3, Nerve disease (diabetic neuropathy): Diabetes can cause damage to the nerves throughout the body when blood glucose and blood pressure are too high. This can lead to problems with digestion, erectile dysfunction, and many other functions. Among the most commonly affected areas are the extremities, in particular the feet. Nerve damage in these areas is called peripheral neuropathy, and can lead to pain, tingling, and loss of feeling. Loss of feeling is particularly important because it can allow injuries to go unnoticed, leading to serious infections and possible amputations.

4, Eye disease (diabetic retinopathy): most people with diabetes will develop some form of eye disease (retinopathy) causing reduced vision or blindness. Consistently high levels of blood glucose, together with high blood pressure and high cholesterol, are the main causes of retinopathy. It can be managed through regular eye checks and keeping glucose and lipid levels at or close to normal. (Bourne et al., 2013)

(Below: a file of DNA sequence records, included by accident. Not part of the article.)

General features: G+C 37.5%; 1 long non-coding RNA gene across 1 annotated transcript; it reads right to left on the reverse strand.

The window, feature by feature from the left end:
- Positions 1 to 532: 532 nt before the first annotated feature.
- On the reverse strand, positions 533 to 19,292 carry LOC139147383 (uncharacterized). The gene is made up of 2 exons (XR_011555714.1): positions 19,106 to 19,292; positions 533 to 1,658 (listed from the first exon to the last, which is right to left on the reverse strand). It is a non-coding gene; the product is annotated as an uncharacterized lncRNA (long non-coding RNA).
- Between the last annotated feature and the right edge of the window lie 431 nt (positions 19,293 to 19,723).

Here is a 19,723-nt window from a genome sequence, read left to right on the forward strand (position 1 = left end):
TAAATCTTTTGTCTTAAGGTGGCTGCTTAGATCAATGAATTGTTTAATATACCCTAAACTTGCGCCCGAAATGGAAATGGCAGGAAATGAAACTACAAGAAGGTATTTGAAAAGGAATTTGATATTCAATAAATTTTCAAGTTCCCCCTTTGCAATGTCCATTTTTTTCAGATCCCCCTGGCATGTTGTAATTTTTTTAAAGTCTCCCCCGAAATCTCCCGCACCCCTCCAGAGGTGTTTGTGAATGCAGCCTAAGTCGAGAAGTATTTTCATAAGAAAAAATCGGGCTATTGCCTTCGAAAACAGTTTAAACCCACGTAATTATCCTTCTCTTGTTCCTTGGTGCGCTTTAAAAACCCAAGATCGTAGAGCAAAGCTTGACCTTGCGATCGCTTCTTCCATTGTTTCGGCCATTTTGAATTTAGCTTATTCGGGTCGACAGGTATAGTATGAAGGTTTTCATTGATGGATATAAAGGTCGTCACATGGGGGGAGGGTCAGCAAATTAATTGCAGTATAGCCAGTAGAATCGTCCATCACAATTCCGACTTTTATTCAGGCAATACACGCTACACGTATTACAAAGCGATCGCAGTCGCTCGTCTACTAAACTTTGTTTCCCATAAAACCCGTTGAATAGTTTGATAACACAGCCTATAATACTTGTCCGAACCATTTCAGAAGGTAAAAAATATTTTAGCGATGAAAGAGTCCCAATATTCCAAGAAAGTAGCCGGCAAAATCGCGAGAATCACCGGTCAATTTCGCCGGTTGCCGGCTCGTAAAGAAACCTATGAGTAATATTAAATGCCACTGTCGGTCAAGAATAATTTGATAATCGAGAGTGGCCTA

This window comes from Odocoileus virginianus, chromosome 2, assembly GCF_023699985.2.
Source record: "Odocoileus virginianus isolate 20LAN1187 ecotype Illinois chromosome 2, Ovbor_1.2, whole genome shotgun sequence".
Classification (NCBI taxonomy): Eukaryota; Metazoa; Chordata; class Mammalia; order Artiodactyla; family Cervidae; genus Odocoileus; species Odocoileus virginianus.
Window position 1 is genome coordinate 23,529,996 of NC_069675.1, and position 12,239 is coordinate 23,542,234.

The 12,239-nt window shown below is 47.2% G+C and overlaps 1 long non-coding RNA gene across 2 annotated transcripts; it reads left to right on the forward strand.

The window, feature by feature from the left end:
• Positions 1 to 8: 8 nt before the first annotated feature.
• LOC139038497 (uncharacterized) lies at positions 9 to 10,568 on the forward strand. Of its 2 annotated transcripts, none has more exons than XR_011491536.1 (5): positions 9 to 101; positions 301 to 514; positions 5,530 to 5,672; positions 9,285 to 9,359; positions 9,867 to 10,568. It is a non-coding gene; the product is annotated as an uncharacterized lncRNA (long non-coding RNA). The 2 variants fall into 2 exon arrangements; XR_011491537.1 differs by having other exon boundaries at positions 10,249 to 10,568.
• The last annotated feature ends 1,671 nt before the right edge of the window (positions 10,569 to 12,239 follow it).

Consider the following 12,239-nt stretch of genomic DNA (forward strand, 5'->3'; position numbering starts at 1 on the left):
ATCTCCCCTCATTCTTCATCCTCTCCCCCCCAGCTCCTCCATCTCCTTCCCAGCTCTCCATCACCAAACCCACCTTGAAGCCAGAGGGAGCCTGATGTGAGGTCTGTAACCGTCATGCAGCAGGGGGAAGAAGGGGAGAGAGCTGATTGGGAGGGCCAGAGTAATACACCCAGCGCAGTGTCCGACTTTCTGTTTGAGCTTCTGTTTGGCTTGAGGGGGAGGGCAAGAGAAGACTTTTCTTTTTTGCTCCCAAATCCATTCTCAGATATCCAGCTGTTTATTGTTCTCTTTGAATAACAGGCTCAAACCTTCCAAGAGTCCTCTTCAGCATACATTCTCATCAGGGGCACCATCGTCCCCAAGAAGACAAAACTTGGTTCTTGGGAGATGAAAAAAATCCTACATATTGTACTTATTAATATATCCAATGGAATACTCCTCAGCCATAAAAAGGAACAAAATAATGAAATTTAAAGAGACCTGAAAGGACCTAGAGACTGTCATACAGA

Complications of gestational diabetes: Untreated or uncontrolled blood sugar levels can result in complications because glucose can cross the placenta thereby triggering the baby’s pancreas to produce more insulin. This can cause the baby to grow too large (macrosomia) thereby requiring a C-section birth. Preeclampsia and death can also occur.

Prevention and control

1, Weight management, especially body fat, particularly if stored around the abdomen, can increase the body’s resistance to the hormone insulin thus leading to type 2 diabetes.

2, Regular exercise helps to manage weight, improve blood circulation and pressure, reduce cholesterol and reduce blood glucose levels.